FOOD WASTE MANAGEMENT OPTIONS: A CASE STUDY OF HOPE PARK CAMPUS, LIVERPOOL HOPE UNIVERSITY, UNITED KINGDOM

Shahariar, Shayeb and Rooney, Paul (2017) FOOD WASTE MANAGEMENT OPTIONS: A CASE STUDY OF HOPE PARK CAMPUS, LIVERPOOL HOPE UNIVERSITY, UNITED KINGDOM. In: Organic Waste: Management Strategies, Environmental Impact & Emerging Regulations. Waste and waste management . Nova Science Publishers Inc., New York, USA, pp. 1-38. ISBN 1536109207

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Abstract

Biodegradable organic waste including food waste is the largest kind of municipal solid waste produced in the UK each year. Although there is enormous annual variation in the composition and characteristics depending on the source of waste produced, the portion of biodegradable organic waste including food waste is relatively high in the UK’s waste stream. The vast majority of these food wastes end up in a landfill without any recycling. It was found that a major portion of the UK’s total greenhouse gas (GHGs) emission is sourced in the food supply chain. As part of the targets set in Climate Change Act, 2008 the UK’s HEIs need to play a role in meeting national goals for GHGs emission reduction. The EU Landfill Directive also has a target set for the reduction of biodegradable waste that is landfilled. The reduction of GHGs emissions in the UK’s higher education sector for all carbon emission sectors including the waste management is a necessity rather than a choice. This because government capital allocations for universities are linked to their carbon reduction capability. Because of associated problems with landfilling and increasing public concerns about degradation of environmental quality, recycling of organic waste including food waste to produce bioenergy, fertilizers through composting and/or anaerobic digestion (AD) are becoming more economically viable and are seen as an environment-friendly approach to the challenge of food waste management. The objective of the study was to estimate the amounts and types of food waste generated at Liverpool Hope University, Hope Park campus (UK) and to explore its on-site recycling potential through composting and/or anaerobic digestion. The study was conducted between December 2012 and August 2013. It involved a survey of food waste produced on the Hope Park campus, an assessment of the nature and types of the food waste produced, and a site audit together with a compositional analysis of the mixed food waste. It is estimated that the average annual food waste production at the Hope Park campus, Liverpool Hope University is 89.07 metric tons. Among the types of food waste, vegetables and fruit items were the greatest by weight. Condiments, sauces, herbs, and spices items were found less frequently occurring and also less wasted by weight. Whereas bread, rice, pasta, and bakery products were the most frequently occurring food waste in comparison to meat, fish and dairy. The study concluded that composting was the most suitable option as a method of on-site food waste recycling rather than anaerobic digestion (AD). It was, however, dependent on the amount and nature of the food waste produced. The cost of in-vessel composting in the UK is relatively high in comparison to windrow or open composting. However, it is more favorable because of the efficient control of odor. The composition and types of food waste produced also suggest on-site composting over AD because of the volume of vegetables, fruit and bakery products within the waste stream making it more suitable for composting. However, AD is a preferable option for biodegradable organic waste management from an environmental perspective because of the benefit of carbon savings, but its establishment and operation need expert personnel and there is a higher setup cost. It was estimated that 44.525 metric tons of carbon emission (CO2e) per year could saved by diverting food waste from landfill to on-site recycling through AD and/or composting. Total potential cost savings from diverting waste away from landfill to composting or AD was found to be £997.55 per year at 2013 prices.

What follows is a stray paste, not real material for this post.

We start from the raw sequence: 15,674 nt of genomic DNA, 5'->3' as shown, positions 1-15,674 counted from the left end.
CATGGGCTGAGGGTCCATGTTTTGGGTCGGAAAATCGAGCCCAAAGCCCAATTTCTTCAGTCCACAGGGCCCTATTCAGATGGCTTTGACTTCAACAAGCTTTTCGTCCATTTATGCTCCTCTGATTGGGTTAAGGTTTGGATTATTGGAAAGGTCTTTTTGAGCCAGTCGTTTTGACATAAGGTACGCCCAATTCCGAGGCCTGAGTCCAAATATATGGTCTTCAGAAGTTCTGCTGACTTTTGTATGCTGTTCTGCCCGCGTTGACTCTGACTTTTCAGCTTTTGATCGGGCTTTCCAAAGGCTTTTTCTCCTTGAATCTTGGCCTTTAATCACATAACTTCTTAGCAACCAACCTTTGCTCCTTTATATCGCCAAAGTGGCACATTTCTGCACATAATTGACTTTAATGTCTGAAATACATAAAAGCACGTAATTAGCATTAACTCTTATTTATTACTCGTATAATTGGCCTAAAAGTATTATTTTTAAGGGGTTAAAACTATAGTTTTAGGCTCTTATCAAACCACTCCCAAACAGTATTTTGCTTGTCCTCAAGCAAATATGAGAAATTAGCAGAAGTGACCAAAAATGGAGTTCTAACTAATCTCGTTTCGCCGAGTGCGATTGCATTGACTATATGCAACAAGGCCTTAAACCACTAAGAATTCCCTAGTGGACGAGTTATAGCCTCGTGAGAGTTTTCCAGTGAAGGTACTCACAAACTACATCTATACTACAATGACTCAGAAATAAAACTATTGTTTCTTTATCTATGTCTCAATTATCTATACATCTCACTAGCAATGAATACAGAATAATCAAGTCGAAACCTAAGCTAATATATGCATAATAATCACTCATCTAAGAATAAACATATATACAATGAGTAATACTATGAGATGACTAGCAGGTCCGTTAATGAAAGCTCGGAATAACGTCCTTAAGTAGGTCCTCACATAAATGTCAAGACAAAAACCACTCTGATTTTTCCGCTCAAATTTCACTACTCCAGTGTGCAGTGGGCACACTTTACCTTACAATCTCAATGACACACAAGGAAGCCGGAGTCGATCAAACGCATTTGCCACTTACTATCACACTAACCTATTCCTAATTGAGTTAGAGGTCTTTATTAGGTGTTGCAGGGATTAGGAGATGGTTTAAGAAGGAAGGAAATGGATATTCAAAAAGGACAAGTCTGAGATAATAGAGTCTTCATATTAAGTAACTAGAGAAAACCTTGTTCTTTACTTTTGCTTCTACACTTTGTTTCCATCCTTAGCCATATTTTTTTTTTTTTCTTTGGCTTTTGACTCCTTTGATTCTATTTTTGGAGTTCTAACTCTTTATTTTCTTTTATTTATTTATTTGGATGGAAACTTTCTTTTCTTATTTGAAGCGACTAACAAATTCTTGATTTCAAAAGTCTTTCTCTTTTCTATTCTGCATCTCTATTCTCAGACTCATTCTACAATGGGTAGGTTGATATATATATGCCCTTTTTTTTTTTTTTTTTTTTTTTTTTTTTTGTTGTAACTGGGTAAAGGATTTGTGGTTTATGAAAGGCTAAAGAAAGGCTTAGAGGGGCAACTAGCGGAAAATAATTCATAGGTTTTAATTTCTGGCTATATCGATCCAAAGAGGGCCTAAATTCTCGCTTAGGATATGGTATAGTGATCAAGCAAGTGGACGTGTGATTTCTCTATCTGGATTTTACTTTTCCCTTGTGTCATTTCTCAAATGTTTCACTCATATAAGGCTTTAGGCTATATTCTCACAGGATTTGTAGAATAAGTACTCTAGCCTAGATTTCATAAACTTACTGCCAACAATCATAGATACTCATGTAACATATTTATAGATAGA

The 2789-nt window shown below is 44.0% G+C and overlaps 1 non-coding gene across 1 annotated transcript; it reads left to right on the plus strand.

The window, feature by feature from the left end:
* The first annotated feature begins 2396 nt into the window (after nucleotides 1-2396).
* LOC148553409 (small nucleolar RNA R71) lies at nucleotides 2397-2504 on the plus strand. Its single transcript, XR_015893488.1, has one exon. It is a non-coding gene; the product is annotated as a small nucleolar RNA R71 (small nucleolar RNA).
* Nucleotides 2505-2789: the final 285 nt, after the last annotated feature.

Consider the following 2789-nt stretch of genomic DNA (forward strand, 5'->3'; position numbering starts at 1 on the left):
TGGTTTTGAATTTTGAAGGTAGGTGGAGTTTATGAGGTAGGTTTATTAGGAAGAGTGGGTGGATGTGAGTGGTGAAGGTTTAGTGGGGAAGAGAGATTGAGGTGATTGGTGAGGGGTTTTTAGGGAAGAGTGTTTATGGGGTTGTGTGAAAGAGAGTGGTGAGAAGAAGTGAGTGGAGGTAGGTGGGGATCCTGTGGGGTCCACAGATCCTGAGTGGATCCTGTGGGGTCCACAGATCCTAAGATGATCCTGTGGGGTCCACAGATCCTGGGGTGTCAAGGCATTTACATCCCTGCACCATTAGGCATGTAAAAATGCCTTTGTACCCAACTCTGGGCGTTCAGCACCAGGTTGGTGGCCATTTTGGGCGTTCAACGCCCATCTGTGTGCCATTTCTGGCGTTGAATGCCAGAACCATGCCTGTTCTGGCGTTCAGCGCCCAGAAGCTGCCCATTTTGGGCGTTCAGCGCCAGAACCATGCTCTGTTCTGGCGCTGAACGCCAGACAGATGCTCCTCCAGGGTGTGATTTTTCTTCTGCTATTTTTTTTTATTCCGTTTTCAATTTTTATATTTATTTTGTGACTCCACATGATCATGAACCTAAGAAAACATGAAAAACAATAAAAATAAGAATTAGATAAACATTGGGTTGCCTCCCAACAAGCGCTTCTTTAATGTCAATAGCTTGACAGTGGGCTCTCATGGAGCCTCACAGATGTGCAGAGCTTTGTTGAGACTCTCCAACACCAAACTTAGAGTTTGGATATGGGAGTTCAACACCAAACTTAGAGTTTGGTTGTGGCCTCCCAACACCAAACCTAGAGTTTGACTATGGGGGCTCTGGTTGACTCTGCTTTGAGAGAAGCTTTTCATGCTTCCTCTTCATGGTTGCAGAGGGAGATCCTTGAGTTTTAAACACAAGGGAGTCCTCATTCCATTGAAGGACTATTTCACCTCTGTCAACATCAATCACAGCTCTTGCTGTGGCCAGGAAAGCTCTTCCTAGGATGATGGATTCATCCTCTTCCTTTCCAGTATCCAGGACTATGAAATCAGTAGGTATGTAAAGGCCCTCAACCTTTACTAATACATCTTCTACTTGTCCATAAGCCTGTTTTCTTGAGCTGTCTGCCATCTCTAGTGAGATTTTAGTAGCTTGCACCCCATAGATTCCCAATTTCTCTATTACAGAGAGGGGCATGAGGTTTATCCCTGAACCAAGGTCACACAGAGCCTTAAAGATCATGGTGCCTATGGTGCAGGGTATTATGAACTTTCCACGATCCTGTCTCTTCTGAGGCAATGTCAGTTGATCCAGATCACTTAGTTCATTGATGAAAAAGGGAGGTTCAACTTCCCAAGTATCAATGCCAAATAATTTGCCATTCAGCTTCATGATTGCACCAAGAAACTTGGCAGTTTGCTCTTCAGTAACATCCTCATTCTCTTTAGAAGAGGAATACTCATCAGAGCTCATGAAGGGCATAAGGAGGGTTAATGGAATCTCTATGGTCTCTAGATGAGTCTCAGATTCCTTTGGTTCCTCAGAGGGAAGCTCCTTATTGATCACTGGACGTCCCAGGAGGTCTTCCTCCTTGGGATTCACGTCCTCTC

Item Type: Book Section
Keywords: food waste, biodegradable organic waste, composting, anaerobic digestion, waste management
Faculty / Department: Faculty of Science > Geography and Environmental Science
Depositing User: Paul ROONEY
Date Deposited: 16 Mar 2017 11:29
Last Modified: 16 Mar 2017 11:29
URI: http://hira.hope.ac.uk/id/eprint/1900

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